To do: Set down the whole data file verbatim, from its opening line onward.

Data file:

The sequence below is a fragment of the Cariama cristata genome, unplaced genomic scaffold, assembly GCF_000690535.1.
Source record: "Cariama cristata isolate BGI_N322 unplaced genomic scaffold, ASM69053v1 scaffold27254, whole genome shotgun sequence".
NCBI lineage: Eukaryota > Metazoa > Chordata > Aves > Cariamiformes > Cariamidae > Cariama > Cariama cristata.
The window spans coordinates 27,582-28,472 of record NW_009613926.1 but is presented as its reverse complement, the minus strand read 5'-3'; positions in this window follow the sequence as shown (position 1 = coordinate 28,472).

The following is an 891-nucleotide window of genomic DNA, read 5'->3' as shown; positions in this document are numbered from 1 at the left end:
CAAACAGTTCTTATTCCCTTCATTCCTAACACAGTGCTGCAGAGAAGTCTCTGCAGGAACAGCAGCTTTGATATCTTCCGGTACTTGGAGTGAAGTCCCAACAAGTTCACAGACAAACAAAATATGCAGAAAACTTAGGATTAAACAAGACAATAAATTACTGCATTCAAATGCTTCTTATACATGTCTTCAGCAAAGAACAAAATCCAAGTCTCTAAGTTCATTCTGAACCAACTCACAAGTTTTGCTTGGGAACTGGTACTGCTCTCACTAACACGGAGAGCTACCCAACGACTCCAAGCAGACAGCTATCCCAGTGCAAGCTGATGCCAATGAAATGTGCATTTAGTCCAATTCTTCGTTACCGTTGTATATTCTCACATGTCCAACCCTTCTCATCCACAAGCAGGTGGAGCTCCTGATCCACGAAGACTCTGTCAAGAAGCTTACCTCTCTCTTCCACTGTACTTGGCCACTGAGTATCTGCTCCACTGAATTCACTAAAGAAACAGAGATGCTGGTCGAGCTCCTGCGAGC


The sequence below is a fragment of the Cariama cristata genome, unplaced genomic scaffold, assembly GCF_000690535.1.
Source record: "Cariama cristata isolate BGI_N322 unplaced genomic scaffold, ASM69053v1 scaffold27254, whole genome shotgun sequence".
NCBI lineage: Eukaryota > Metazoa > Chordata > Aves > Cariamiformes > Cariamidae > Cariama > Cariama cristata.
The window spans coordinates 27,582-28,472 of record NW_009613926.1 but is presented as its reverse complement, the minus strand read 5'-3'; positions in this window follow the sequence as shown (position 1 = coordinate 28,472).

The following is an 891-nucleotide window of genomic DNA, read 5'->3' as shown; positions in this document are numbered from 1 at the left end:
CAAACAGTTCTTATTCCCTTCATTCCTAACACAGTGCTGCAGAGAAGTCTCTGCAGGAACAGCAGCTTTGATATCTTCCGGTACTTGGAGTGAAGTCCCAACAAGTTCACAGACAAACAAAATATGCAGAAAACTTAGGATTAAACAAGACAATAAATTACTGCATTCAAATGCTTCTTATACATGTCTTCAGCAAAGAACAAAATCCAAGTCTCTAAGTTCATTCTGAACCAACTCACAAGTTTTGCTTGGGAACTGGTACTGCTCTCACTAACACGGAGAGCTACCCAACGACTCCAAGCAGACAGCTATCCCAGTGCAAGCTGATGCCAATGAAATGTGCATTTAGTCCAATTCTTCGTTACCGTTGTATATTCTCACATGTCCAACCCTTCTCATCCACAAGCAGGTGGAGCTCCTGATCCACGAAGACTCTGTCAAGAAGCTTACCTCTCTCTTCCACTGTACTTGGCCACTGAGTATCTGCTCCACTGAATTCACTAAAGAAACAGAGATGCTGGTCGAGCTCCTGCGAGC